The fronts of two Foster Wheeler WT boilers backed right on to the man. platform and generated a lot of heat. I can only imagine what it was on the boiler tops but when we went up there to open stop valve to the soot blowers we were almost fully wrapped in asbestos lagging!
Yes asbestos !
By the time we had opened the valve and making for the ladder to come down to the platform we had to throw the wheelspanner and torch to the other watchkeeper as were too hot to hold.

Another pig was expanding the leaking economiser tube ends at the back of the boilers. A section of the outside casing had to be taken off for access and the hot gases were blowing on you when struggling with the expander.

I recall once CH eng. Johhny Macallum coming down once and thought he could do it quicker without muffling up in all the asbestos gear and gloves, as soon as he put his arms inside the casing and got a taste of the zephyrs wafting up he said Ouch! and dropped the expander toot quick I can tell you.

Right inside the casing, which meant that we had to strip off the bottom section to retrieve the expander, he kept mum about that episode.

The Maihar engine room was not bad, coollest pllace was through the bulkhead opeining between engine room and boiler room and in the narrow space between the bulkhead and the back of the two aftermost boilers, there was a good draught there.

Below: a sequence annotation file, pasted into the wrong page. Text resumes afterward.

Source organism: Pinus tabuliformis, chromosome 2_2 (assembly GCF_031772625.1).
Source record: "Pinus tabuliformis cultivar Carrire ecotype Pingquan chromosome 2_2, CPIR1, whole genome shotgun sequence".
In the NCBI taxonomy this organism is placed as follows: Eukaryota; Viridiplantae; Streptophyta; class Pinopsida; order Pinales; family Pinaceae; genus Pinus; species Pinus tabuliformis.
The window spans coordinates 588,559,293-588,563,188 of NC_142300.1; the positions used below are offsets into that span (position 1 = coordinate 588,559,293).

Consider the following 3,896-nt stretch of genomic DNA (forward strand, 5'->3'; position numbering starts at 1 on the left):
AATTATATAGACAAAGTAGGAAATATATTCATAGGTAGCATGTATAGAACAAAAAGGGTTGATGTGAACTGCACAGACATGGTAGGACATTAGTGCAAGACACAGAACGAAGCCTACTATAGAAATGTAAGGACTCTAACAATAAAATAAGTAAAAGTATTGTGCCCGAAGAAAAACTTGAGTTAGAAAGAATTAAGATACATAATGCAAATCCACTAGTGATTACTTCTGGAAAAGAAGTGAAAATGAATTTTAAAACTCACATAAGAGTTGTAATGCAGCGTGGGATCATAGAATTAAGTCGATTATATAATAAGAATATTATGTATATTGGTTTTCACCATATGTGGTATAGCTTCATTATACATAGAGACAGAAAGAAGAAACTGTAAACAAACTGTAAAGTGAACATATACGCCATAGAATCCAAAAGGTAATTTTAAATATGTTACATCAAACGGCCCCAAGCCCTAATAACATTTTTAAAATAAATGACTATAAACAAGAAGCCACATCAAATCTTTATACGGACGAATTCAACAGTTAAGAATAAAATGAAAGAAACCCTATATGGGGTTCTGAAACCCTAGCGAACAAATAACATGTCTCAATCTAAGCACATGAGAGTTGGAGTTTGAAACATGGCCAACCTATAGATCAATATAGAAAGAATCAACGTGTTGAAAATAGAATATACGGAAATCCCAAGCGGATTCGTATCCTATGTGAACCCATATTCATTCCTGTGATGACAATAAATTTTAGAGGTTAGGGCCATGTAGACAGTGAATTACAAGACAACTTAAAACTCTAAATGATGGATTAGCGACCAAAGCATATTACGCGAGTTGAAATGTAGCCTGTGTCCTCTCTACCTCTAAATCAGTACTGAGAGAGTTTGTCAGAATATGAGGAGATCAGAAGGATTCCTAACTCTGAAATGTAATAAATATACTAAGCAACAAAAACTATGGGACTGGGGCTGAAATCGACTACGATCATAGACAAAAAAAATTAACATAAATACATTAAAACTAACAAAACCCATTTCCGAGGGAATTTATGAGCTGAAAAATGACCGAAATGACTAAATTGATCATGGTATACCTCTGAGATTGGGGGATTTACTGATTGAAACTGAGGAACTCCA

Happy Days ?
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  #25  
Old 16th April 2008, 19:49
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Suggestion was made to a engineering super in BP that the best way to improve the soot blowing facilities on one of their wrecks would be to run extended spindles into the firemans and seamens alleyways.
Found that there was little relief finding a job to do on deck in the hot weather. Down the pit it was stinking hot, and on deck it was stinking hot plus you had the sun beating down on you.
At least at the end of the day there were a few cold beers in the evening, in later years in air conditioned comfort.
Even with the heat, did prefer to be out east rather than running around NW Europe.
twogrumpy